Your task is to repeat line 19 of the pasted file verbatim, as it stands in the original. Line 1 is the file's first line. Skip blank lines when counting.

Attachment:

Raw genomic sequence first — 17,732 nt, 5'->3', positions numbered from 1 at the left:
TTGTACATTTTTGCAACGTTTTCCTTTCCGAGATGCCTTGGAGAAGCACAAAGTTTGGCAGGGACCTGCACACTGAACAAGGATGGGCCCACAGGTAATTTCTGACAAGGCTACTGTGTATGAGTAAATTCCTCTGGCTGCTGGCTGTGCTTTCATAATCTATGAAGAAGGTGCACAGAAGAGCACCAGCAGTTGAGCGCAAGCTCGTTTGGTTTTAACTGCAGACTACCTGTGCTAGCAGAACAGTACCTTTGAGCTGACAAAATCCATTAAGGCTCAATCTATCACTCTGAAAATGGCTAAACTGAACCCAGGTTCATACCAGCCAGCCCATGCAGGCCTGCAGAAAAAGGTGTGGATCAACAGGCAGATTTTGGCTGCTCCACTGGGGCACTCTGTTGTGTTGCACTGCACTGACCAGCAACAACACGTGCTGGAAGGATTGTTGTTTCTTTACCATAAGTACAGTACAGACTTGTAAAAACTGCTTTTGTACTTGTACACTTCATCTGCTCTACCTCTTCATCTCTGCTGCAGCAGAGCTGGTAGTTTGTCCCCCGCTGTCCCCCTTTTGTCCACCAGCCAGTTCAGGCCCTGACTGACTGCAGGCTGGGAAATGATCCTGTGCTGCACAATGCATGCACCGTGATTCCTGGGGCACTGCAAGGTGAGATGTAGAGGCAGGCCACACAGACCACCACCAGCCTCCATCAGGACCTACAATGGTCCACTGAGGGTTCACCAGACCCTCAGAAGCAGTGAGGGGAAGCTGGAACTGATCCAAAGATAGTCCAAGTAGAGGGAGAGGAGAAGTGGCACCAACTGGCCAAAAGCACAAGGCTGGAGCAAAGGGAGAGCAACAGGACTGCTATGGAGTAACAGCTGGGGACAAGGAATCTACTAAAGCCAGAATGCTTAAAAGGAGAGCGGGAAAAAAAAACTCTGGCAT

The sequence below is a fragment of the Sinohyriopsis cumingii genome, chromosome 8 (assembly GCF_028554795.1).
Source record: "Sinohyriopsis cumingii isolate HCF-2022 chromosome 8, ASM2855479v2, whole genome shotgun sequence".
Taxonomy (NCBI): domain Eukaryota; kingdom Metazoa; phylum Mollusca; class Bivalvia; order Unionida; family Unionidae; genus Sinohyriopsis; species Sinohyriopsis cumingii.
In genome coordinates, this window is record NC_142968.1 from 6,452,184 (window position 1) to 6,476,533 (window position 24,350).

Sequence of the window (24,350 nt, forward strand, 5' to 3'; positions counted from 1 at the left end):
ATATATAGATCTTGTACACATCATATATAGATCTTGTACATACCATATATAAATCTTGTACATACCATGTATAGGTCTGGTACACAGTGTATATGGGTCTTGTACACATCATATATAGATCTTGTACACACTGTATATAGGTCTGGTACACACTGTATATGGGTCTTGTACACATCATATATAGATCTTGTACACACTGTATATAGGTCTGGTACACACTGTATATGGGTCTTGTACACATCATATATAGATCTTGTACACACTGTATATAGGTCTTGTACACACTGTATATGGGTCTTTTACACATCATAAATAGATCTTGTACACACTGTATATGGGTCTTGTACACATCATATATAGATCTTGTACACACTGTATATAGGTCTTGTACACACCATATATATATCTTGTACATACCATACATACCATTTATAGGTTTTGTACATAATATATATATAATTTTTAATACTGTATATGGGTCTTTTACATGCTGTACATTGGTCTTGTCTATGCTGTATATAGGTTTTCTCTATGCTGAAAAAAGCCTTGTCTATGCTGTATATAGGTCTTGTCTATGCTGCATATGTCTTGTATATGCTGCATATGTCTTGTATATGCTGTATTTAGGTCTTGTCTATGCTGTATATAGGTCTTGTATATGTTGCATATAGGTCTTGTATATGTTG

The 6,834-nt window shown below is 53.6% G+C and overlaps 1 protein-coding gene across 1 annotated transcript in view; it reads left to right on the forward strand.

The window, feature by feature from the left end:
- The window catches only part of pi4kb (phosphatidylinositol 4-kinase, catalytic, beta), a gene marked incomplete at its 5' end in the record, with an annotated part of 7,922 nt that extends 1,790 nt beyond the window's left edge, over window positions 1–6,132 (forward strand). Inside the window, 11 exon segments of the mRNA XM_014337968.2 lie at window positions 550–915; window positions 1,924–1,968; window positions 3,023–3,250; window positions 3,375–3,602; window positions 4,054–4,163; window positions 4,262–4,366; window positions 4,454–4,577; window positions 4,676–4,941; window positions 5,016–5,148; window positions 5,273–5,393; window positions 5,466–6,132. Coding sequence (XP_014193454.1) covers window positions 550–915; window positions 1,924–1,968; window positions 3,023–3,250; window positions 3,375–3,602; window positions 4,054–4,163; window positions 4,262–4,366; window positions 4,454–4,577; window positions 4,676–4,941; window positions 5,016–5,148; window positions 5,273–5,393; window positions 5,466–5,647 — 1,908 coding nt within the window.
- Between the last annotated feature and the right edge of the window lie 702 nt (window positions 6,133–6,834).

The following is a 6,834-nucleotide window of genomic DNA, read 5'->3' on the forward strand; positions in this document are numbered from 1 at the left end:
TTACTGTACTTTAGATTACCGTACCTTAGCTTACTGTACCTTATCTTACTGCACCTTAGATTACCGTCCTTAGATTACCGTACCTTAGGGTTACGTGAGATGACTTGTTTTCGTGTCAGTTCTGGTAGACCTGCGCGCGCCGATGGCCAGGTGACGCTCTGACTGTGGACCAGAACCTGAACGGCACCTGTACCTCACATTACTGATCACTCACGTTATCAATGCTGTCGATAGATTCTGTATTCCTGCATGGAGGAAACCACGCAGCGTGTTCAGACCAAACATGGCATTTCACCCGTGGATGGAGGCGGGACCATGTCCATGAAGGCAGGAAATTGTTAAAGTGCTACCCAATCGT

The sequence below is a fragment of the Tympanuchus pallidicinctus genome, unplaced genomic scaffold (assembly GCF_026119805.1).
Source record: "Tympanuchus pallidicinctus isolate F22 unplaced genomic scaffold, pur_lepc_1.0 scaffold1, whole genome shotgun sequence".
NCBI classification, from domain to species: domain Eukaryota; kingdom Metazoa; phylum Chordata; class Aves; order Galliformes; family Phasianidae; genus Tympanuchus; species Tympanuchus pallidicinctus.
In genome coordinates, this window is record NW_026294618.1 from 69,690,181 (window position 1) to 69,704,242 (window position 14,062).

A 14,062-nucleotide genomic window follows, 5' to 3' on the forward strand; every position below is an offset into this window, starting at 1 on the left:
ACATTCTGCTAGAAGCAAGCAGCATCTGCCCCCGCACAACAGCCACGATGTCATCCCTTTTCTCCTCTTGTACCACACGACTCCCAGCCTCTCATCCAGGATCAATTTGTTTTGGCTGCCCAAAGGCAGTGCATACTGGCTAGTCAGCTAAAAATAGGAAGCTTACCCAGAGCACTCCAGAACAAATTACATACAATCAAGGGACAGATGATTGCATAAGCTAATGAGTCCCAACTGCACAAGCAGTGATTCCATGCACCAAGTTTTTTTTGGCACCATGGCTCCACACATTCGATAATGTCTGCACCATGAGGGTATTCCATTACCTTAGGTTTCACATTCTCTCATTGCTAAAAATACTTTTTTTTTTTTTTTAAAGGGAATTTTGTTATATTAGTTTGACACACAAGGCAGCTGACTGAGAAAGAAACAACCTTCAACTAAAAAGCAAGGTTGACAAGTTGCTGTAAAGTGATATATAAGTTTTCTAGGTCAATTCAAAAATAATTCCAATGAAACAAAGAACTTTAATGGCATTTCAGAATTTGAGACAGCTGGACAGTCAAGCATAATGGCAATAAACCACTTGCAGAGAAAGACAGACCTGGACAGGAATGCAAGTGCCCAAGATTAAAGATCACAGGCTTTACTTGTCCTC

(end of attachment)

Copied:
A 14,062-nucleotide genomic window follows, 5' to 3' on the forward strand; every position below is an offset into this window, starting at 1 on the left: